How many steel-jaw leghold traps, steel-wire snares, and other body-gripping animal
traps are there in the section of the Gila National Forest shown in this photo?
Answer: Because trappers are not required to mark the location of the animal traps they set and
hide on our public lands in New Mexico, no one knows.*
Most tourists and residents do not realize it, but the trapping of wildlife for the purpose of stripping the fur off their backs to sell to the highest fashion industry bidder is still permitted today in the Gila National Forest and on our other public lands in New Mexico.
And steel-jaw leghold traps, steel-wire snares and other body-gripping traps are the barbaric devices used by trappers to capture their prey -- and "unintended" victims, too, like dogs, owls, hawks and eagles.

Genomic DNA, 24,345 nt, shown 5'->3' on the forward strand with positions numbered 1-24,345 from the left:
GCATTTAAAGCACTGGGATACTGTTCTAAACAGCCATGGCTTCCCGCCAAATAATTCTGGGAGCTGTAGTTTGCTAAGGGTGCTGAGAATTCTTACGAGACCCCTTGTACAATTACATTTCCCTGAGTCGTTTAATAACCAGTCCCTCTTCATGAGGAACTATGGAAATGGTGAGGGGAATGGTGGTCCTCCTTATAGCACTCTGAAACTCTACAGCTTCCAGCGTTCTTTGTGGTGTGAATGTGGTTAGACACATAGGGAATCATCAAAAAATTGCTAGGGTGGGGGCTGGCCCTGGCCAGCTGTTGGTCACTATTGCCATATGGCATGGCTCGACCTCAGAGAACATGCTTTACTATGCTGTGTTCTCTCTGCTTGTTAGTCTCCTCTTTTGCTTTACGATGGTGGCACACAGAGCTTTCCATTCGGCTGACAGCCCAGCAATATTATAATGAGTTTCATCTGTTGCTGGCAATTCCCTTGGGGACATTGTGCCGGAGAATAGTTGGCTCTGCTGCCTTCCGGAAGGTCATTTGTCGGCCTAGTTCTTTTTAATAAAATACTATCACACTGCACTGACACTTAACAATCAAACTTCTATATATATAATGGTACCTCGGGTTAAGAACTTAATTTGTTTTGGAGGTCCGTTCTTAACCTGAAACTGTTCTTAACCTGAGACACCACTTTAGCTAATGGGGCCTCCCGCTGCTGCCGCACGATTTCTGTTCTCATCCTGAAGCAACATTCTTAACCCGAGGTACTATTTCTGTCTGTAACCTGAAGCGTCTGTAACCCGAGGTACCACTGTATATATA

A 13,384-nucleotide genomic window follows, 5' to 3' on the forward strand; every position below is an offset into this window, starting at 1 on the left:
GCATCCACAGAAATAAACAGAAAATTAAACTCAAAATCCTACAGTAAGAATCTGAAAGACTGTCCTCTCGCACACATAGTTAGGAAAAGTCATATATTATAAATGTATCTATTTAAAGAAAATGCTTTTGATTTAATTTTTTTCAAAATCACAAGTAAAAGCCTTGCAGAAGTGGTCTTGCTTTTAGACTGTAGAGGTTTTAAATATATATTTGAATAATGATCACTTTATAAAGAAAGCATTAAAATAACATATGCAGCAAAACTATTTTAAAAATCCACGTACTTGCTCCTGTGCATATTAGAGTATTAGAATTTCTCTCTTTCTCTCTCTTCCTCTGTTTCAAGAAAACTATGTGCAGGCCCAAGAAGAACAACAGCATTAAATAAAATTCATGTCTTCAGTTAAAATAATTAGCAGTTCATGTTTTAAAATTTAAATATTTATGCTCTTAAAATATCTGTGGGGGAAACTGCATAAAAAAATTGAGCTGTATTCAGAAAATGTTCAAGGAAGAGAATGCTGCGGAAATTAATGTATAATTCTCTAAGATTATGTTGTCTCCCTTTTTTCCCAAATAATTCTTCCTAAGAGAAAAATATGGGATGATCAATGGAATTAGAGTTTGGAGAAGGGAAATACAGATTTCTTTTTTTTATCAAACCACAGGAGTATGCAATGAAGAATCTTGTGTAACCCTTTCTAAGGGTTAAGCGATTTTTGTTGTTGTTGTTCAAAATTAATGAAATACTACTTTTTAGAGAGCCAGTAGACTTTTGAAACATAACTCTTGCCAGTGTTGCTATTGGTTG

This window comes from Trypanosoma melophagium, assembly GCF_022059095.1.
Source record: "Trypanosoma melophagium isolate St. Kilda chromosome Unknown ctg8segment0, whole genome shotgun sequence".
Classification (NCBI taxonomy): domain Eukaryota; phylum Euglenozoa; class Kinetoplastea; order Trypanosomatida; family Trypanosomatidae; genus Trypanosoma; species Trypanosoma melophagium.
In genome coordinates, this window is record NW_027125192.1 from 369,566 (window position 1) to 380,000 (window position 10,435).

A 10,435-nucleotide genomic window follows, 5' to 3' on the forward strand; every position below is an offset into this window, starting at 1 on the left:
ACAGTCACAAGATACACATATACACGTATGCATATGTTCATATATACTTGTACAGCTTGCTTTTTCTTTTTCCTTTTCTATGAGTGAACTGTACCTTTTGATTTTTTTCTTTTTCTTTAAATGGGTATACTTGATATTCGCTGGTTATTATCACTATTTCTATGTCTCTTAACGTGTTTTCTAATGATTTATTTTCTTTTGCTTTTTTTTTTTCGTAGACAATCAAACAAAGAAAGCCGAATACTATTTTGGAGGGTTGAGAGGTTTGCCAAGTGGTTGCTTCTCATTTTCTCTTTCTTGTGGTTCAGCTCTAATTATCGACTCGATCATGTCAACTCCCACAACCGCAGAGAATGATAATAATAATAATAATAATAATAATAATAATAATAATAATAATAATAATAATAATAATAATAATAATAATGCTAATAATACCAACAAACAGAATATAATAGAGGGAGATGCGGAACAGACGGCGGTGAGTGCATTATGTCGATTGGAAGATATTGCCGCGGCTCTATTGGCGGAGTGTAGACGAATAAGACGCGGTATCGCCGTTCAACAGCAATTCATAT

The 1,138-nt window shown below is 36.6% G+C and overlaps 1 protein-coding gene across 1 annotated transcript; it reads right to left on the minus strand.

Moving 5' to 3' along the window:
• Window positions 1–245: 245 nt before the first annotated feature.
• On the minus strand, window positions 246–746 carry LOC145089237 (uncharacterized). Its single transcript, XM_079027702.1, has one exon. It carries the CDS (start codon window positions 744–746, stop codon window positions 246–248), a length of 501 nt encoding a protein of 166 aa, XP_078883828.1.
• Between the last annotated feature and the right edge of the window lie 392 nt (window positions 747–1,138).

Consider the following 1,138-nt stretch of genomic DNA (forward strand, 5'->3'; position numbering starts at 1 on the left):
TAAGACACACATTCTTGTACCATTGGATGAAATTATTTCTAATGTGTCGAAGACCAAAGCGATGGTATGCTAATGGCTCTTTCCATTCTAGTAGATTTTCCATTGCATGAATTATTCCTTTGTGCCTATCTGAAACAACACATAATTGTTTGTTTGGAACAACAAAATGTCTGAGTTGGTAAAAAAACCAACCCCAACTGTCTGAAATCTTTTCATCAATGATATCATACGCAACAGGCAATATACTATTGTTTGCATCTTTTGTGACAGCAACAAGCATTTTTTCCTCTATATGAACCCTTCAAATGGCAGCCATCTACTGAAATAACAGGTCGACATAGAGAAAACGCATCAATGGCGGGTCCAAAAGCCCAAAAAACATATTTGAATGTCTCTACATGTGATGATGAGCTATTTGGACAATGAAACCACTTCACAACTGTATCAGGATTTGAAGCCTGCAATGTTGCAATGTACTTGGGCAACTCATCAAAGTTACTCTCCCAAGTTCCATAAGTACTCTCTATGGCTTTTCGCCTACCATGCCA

Animal fur is a necessity only to the animal that was born with it. And wildlife management goals can be achieved without the use of these barbaric trapping devices.
By bringing public attention to the fact that trapping of wildlife is largely unregulated and takes place in the Gila National Forest and on other public lands in the state, we hope to help convince the State of New Mexico to ban this cruelty from public lands.
Please call the Governor of New Mexico (505-476-2200) and the New Mexico Department of Game and Fish (505-476-8000) and politely tell them you do not want cruel traps on public lands in New Mexico. Also, you can contact the New Mexico Game Commissioners here.
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*Thanks to the Sierra Club Rio Grande Chapter for the use of the idea this question poses.